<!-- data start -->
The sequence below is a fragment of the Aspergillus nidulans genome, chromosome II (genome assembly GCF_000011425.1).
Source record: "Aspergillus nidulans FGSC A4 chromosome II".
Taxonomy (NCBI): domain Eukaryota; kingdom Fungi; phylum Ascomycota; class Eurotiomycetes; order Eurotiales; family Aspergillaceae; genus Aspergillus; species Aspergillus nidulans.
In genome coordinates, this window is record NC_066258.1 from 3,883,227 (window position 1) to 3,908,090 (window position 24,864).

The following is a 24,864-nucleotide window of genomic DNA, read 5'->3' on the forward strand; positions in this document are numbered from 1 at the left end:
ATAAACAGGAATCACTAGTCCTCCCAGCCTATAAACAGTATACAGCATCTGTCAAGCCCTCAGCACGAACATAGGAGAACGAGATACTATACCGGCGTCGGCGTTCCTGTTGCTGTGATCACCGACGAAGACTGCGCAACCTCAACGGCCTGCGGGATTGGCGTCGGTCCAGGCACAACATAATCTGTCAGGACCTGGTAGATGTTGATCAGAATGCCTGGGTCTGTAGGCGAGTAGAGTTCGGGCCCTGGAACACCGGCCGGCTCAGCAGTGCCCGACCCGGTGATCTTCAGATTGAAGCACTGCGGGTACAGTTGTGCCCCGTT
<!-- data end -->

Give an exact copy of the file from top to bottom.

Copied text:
The sequence below is a fragment of the Aspergillus nidulans genome, chromosome II (genome assembly GCF_000011425.1).
Source record: "Aspergillus nidulans FGSC A4 chromosome II".
Taxonomy (NCBI): domain Eukaryota; kingdom Fungi; phylum Ascomycota; class Eurotiomycetes; order Eurotiales; family Aspergillaceae; genus Aspergillus; species Aspergillus nidulans.
In genome coordinates, this window is record NC_066258.1 from 3,883,227 (window position 1) to 3,908,090 (window position 24,864).

The following is a 24,864-nucleotide window of genomic DNA, read 5'->3' on the forward strand; positions in this document are numbered from 1 at the left end:
ATAAACAGGAATCACTAGTCCTCCCAGCCTATAAACAGTATACAGCATCTGTCAAGCCCTCAGCACGAACATAGGAGAACGAGATACTATACCGGCGTCGGCGTTCCTGTTGCTGTGATCACCGACGAAGACTGCGCAACCTCAACGGCCTGCGGGATTGGCGTCGGTCCAGGCACAACATAATCTGTCAGGACCTGGTAGATGTTGATCAGAATGCCTGGGTCTGTAGGCGAGTAGAGTTCGGGCCCTGGAACACCGGCCGGCTCAGCAGTGCCCGACCCGGTGATCTTCAGATTGAAGCACTGCGGGTACAGTTGTGCCCCGTT